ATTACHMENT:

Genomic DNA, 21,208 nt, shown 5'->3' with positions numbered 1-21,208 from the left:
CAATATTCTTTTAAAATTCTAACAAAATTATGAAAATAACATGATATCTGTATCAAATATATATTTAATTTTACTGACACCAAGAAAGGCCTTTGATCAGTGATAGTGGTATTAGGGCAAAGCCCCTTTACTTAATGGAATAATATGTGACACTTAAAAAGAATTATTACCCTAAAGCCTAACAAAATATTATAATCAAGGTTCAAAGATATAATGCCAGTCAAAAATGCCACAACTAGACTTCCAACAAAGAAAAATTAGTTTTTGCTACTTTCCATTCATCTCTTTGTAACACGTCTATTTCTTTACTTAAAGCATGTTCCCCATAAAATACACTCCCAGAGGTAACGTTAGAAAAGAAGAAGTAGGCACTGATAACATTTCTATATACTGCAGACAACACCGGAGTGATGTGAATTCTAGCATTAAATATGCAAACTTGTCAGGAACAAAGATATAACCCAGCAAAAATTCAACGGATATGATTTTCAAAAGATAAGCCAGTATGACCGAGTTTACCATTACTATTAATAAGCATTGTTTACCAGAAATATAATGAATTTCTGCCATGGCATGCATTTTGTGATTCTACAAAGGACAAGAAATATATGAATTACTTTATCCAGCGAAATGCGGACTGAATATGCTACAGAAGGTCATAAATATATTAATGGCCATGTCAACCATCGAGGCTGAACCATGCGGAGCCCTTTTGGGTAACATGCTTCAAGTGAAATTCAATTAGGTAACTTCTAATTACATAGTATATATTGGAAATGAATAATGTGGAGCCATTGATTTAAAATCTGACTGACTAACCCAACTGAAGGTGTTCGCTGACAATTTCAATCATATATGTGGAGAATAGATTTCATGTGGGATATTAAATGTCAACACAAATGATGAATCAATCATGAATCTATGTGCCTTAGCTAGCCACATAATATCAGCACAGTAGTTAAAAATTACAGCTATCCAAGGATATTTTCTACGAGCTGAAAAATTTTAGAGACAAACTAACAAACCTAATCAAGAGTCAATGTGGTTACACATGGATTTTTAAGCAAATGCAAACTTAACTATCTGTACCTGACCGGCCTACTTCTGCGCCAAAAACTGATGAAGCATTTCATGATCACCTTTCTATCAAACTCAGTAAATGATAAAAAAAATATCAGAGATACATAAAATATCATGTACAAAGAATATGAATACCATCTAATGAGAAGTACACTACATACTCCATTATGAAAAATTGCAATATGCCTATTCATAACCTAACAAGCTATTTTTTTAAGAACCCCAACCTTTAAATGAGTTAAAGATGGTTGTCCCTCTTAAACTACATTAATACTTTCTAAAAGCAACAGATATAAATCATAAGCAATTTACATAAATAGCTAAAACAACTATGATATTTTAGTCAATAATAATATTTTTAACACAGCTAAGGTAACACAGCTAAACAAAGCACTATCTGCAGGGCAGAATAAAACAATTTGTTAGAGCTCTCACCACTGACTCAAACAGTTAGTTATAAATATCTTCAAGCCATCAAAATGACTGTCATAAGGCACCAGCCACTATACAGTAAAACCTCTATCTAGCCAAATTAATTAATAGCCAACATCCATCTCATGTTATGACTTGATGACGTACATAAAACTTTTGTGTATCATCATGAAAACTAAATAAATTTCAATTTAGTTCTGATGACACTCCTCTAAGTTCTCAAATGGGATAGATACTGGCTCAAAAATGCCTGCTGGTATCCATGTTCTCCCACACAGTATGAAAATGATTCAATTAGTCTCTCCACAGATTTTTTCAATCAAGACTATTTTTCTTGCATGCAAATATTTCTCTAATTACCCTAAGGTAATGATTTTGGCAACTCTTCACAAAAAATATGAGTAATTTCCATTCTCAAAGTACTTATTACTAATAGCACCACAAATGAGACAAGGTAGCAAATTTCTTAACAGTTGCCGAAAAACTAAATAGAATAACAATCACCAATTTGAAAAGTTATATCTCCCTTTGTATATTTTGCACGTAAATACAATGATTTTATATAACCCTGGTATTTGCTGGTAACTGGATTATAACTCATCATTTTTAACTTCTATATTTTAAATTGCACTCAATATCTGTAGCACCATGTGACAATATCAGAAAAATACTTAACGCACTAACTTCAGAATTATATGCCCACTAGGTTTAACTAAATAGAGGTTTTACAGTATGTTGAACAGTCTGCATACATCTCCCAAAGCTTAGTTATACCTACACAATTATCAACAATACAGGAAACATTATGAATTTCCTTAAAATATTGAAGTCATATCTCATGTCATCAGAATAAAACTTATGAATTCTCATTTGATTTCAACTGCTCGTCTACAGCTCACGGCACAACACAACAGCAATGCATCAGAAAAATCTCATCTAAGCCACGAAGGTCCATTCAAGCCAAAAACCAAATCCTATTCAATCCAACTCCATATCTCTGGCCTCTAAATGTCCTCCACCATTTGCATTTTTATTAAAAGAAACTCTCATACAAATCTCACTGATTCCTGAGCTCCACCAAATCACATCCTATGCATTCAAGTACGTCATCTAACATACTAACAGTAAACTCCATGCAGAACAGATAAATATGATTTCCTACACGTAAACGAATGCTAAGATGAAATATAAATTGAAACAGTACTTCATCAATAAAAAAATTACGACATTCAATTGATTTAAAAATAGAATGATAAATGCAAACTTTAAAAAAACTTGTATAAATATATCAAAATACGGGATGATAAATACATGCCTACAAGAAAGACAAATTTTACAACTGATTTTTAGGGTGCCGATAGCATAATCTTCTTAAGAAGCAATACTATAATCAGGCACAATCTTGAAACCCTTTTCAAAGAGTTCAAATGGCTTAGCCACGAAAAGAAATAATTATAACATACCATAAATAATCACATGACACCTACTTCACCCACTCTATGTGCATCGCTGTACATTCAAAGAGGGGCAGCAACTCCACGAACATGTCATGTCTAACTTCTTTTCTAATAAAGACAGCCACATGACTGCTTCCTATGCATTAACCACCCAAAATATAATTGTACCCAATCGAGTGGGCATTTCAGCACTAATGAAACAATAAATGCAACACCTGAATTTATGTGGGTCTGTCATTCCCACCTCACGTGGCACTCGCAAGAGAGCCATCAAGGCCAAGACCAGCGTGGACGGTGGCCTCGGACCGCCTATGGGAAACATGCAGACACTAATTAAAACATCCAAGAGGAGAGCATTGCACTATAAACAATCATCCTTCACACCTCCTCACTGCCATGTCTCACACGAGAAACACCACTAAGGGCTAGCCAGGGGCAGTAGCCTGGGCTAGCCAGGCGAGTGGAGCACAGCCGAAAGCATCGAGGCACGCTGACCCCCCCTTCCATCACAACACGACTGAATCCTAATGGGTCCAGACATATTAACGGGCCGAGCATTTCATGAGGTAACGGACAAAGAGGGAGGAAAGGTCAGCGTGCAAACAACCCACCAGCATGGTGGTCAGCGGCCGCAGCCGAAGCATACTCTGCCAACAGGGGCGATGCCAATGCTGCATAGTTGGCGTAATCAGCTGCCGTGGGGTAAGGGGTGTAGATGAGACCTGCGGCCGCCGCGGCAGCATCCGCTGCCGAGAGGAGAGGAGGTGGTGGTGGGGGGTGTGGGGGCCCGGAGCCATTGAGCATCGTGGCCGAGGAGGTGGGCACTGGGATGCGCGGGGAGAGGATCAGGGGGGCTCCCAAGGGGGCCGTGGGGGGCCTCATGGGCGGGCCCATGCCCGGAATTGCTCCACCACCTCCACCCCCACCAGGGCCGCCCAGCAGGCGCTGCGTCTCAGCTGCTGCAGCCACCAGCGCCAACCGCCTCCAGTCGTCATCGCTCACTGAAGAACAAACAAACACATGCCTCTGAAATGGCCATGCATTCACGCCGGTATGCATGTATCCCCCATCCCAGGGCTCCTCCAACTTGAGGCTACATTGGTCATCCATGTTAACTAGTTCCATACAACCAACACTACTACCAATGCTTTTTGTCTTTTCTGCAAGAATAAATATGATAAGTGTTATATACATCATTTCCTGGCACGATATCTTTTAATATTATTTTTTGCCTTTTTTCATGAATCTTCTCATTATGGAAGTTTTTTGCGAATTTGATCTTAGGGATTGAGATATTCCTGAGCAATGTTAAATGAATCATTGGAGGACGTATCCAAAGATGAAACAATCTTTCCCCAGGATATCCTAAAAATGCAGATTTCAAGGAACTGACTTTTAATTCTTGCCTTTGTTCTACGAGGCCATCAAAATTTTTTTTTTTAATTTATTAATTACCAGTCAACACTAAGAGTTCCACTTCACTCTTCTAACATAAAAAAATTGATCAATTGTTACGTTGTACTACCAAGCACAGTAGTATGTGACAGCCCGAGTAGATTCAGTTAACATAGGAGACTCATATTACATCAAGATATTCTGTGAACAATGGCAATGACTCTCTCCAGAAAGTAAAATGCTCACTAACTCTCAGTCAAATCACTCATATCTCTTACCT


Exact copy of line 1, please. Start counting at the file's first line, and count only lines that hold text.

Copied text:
Genomic DNA, 21,208 nt, shown 5'->3' with positions numbered 1-21,208 from the left: